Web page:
00:05:44   It's just kind of, he says, he'll post his notes and his comments.

00:05:49   And I think he says something, he's in a fairly similar way to me, where he really looks forward

00:05:54   to TextMate 2.

00:05:55   If it came out tomorrow, that'd probably be it for him.

00:05:58   He's kind of nervous, he's kind of looking around.

00:06:00   And so, this is just something interesting to Kier because I think his perspective on

00:06:04   these types of things is very low level, very detailed, and very thoughtful.

00:06:09   So worth looking at there.

00:06:10   And last, I have two links that are just kind of helpful and useful if you're a developer.

00:06:17   Basically they're two sites that have a large collection of quality patterns and textures

00:06:22   that you can use in your applications.

00:06:24   They're both fairly liberally licensed.

00:06:28   And they're just a really nice tool for either if you just want to use them as a background

00:06:31   in your app, or if you want to do it for your wallpaper, those types of things.

00:06:39   I use them for the most of the wallpapers on some of my devices.

00:06:42   All right, so that's today's links.

00:06:47   Today's discussion is probably going to be a little bit shorter than normal, but it's

00:06:52   sort of covering something that I've just been noodling on and kind of thinking about

00:06:55   for a while.

00:06:56   And it's kind of the way I started thinking about it is, is there a difference between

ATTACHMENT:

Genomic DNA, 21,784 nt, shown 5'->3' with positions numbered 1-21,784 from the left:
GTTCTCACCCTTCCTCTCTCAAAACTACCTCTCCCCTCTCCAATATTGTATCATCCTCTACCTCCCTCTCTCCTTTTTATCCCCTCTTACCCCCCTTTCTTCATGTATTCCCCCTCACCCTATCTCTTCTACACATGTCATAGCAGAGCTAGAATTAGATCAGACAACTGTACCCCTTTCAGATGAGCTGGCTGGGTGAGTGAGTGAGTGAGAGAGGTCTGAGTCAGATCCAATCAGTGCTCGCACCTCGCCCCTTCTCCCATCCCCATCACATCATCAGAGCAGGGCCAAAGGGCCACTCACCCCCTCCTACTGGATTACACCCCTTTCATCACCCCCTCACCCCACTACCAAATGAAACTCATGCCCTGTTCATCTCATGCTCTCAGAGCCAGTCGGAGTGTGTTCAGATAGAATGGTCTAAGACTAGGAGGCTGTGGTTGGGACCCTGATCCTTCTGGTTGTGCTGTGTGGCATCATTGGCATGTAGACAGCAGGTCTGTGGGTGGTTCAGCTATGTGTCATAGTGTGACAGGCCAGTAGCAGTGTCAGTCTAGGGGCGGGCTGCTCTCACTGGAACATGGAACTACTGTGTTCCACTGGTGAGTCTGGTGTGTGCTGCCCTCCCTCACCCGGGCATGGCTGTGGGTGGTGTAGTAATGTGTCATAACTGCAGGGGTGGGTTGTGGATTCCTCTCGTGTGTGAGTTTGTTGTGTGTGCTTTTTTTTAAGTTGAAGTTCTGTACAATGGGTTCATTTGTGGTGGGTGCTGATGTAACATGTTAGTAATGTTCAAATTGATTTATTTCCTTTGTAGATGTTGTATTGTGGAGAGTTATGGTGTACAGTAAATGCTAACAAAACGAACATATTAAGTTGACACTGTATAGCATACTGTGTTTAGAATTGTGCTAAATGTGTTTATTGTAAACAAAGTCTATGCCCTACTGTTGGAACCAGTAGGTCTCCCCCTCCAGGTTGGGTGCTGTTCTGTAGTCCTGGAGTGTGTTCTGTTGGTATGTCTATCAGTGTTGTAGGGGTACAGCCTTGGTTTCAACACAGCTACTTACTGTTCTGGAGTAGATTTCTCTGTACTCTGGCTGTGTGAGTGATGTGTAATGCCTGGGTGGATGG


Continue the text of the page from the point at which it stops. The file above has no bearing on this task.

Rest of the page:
00:07:01   what I would call a founder and what I would call an indie?

00:07:06   And to sort of define those terms, so I would say a founder is someone who is starting a

00:07:11   business and starting a business for the purpose of that being a business, a going concern,

00:07:16   a typical startup would fall into this category, something for which employees are a likely

00:07:22   extension for which the goal is sort of growth more than sort of anything else and it's to

00:07:29   kind of build and establish a brand and all those types of things that go along with that.

00:07:34   And contrast that with sort of being an indie or being an independent developer, entrepreneur,

00:07:40   those types of things, which is the category I'd put myself in.

00:07:43   And the interesting thing that I've been kind of trying to decide is sort of are those two

00:07:47   things different and if they are in what ways.

00:07:50   And what I've found, this all got started from a discussion about sort of selling out

00:07:54   your business and what that looks like, does it make sense, is that good?

00:07:59   And I was thinking, I think for a founder, for someone who's trying to build a business

00:08:03   and whose goal is to build that business and that the business itself is the goal, it probably

00:08:09   doesn't make a lot of sense to sell it.

00:08:11   You're building up a lifestyle and an energy and a focus into something that would be hard

00:08:18   to recreate because it has much more moving parts.

00:08:21   You're building something that is hard to recreate.

00:08:26   Whereas for an independent or an indie, the interesting thing is, for me, I do my job

00:08:31   because it lets me live the lifestyle I enjoy, take care of my family, etc.